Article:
Equation (1) is useful for theoretical purposes, but (3) is more convenient for computation as it leads to a simple algorithm for computing the coefficients of ?n(x) or evaluating ?n(x) at integer arguments using only integer arithmetic. If n is squarefree the relations
?n(x) =
8
<
:
x ? 1; if n = 1;
1 + x + ? ? ? + xn?1; if n is prime;
?n=p(xp)=?n=p(x); if pjn, p prime, p < n;
(4)
give another convenient recursion for computing ?n(x).
Although ?n(x) is irreducible over Z (see for example [29]), ?n(x) may be reducible over
certain quadratic fields. For example,
4?5(x) = (2x2 + x + 2)2 ? 5x2; (5)
so ?5(x) has factors x2 +
?1?p5
2
?
x + 1 whose coefficients are algebraic integers in Q[
p
5].
For odd squarefree n > 1 the cyclotomic polynomial ?n(x) satisfies the identity
4?n(x) = A2n ? (?1)(n?1)=2nB2n: (6)
Gauss [12] proved (6) for odd prime n; the generalization to other odd squarefree n is due to Dirichlet [11]. Related identities of Aurifeuille and Le Lasseur [2] are
?n((?1)(n?1)=2x) = C2n ? nxD2n (7)
for odd squarefree n, and
?n=2(?x2) = C2n ? nxD2n (8)
for even squarefree n > 2. For a proof, see Lucas [22] or Schinzel [26].
In (6{8), An(x); : : : ; Dn(x) are polynomials with integer coefficients, and without loss of generality we can assume that An(x)=2, Bn(x), Cn(x) and Dn(x) are monic. In Section 3 we show how the coefficients of An; : : : ; Dn can be computed by simple algorithms which require O(n2) arithmetic operations and work entirely over the integers.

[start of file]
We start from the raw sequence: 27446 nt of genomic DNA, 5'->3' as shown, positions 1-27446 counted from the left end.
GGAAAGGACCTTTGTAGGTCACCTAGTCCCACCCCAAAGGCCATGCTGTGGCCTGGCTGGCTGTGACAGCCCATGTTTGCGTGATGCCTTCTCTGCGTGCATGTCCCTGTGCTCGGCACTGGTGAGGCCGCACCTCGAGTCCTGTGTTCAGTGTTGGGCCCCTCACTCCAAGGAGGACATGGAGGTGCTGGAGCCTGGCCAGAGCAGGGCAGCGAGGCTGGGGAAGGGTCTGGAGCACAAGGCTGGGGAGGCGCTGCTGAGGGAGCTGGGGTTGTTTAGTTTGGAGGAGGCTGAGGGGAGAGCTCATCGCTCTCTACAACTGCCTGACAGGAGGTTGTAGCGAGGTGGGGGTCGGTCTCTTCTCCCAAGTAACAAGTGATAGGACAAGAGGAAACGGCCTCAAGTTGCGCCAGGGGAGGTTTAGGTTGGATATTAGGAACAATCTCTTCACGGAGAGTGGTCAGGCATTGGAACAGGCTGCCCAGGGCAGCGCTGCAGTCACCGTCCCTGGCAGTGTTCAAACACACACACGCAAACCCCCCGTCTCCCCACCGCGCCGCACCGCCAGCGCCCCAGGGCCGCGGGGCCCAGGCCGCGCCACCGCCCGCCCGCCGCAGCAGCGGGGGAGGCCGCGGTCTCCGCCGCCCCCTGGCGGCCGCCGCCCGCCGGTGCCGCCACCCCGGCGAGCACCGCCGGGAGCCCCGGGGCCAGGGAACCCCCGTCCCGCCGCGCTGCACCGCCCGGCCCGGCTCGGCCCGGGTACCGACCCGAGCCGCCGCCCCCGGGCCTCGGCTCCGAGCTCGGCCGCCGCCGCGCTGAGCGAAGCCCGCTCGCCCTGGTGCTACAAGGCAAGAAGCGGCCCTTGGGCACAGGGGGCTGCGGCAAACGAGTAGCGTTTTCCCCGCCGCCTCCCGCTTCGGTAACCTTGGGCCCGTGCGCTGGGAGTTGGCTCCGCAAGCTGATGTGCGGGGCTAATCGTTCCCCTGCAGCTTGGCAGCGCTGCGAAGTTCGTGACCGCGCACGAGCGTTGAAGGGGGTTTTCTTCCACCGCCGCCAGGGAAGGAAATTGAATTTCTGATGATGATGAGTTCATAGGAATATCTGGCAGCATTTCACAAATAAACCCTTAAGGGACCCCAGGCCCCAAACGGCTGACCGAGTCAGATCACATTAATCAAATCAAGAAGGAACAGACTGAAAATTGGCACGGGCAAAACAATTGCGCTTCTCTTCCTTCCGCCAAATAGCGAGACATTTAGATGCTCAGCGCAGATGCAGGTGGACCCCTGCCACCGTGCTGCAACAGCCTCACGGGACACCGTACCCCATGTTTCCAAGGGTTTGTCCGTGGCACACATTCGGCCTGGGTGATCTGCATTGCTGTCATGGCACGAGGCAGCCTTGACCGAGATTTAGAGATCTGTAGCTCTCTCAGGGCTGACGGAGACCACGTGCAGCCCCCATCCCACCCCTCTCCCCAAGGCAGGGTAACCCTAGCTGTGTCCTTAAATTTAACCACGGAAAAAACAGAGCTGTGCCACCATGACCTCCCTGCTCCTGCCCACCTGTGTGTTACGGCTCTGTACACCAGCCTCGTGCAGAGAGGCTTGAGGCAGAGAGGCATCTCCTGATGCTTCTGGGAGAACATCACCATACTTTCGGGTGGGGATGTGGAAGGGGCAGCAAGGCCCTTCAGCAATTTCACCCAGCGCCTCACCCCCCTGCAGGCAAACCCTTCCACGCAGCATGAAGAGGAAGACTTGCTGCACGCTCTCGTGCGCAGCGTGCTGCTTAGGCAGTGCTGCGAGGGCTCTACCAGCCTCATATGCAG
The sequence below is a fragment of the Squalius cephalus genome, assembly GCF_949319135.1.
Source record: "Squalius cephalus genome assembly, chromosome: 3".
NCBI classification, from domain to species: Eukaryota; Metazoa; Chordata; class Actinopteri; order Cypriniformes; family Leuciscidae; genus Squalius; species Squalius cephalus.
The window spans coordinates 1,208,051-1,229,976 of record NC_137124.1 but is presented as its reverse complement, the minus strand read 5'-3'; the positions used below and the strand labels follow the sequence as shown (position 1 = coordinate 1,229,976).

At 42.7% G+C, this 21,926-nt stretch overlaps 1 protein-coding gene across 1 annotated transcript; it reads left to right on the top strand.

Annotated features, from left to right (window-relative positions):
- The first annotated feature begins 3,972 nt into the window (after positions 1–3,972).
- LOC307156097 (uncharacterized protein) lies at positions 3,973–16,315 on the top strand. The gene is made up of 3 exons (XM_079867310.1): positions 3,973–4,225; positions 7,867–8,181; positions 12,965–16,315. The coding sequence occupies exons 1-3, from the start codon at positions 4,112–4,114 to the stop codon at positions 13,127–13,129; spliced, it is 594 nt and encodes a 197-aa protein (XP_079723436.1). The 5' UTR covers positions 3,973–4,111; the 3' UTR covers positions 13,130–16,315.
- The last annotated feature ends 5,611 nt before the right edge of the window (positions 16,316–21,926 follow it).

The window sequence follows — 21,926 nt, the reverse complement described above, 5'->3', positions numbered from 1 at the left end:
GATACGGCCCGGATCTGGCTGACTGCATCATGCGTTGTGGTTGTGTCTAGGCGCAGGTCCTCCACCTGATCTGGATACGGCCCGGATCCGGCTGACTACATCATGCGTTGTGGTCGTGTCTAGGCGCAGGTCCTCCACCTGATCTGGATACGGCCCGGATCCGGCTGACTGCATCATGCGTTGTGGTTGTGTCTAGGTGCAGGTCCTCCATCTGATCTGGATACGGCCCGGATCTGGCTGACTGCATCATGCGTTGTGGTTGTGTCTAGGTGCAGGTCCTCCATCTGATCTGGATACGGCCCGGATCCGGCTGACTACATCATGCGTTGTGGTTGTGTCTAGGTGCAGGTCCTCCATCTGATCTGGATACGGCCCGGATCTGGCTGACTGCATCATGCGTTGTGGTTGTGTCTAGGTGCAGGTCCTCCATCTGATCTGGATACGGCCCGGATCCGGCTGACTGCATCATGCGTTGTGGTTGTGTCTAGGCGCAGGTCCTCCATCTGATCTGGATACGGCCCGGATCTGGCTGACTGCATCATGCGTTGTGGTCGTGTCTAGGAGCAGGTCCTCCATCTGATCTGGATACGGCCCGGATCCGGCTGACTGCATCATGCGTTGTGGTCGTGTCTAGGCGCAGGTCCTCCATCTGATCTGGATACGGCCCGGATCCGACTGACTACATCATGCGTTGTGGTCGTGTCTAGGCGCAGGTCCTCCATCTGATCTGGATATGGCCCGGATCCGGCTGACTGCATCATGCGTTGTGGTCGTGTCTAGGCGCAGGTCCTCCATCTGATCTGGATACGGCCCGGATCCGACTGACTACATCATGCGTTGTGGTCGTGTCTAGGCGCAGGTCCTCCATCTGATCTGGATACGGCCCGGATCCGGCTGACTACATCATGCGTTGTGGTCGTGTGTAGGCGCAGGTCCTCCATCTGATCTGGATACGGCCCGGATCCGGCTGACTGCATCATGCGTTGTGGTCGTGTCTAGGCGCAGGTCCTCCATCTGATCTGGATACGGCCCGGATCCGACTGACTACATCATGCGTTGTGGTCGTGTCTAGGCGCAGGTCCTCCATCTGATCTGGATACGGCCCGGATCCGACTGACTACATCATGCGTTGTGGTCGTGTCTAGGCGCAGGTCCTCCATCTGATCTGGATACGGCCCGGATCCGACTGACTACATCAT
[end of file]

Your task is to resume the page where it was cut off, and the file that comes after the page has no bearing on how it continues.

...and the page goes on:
In Section 1.1 we summarize our notation for future reference. Some numerical examples are given in Sections 1.2{1.3, and Newton's identities are discussed in Section 1.4. Then, in Section 2, we discuss the theoretical basis for the algorithms. The results for An and Bn are known (though perhaps forgotten) { they may be found in Dirichlet [11]. We present them in Section 2.2 for the sake of completeness and to aid the reader in understanding the results for Cn and Dn.
The algorithms are presented in Section 3. The algorithm (Algorithm D) for computing An and Bn is essentially due to Dirichlet [11], who illustrated it with some numerical examples but did not state it in general terms. The algorithm (Algorithm L) for computing Cn and Dn appears to be new. In Section 3.3 we comment briefly on Stevenhagen's algorithm [27] and compare it with Algorithm L.
Finally, in Section 4 we give some explicit formulas for An(x); : : : ; Dn(x). These may be regarded as generating functions if x is an indeterminate, or may be used to compute An(x); : : : ; Dn(x) for given argument x. In the special case x = 1 the results for An(1); Bn(1) reduce to known formulas involving the class number of the quadratic field Q[p?n].
One application of cyclotomic polynomials is to the factorization of integers of the form an ? bn: see for example [6, 7, 8, 9, 15, 16, 24, 26, 27]. If x = m2n for any integer m, then (7{8) are differences of squares, giving rational integer factors of xn ? 1. Examples may be found in Section 4.4. For the reader interested in integer factorization, our most significant results are Algorithm L of Section 3.2 and Theorem 3 of Section 4.4.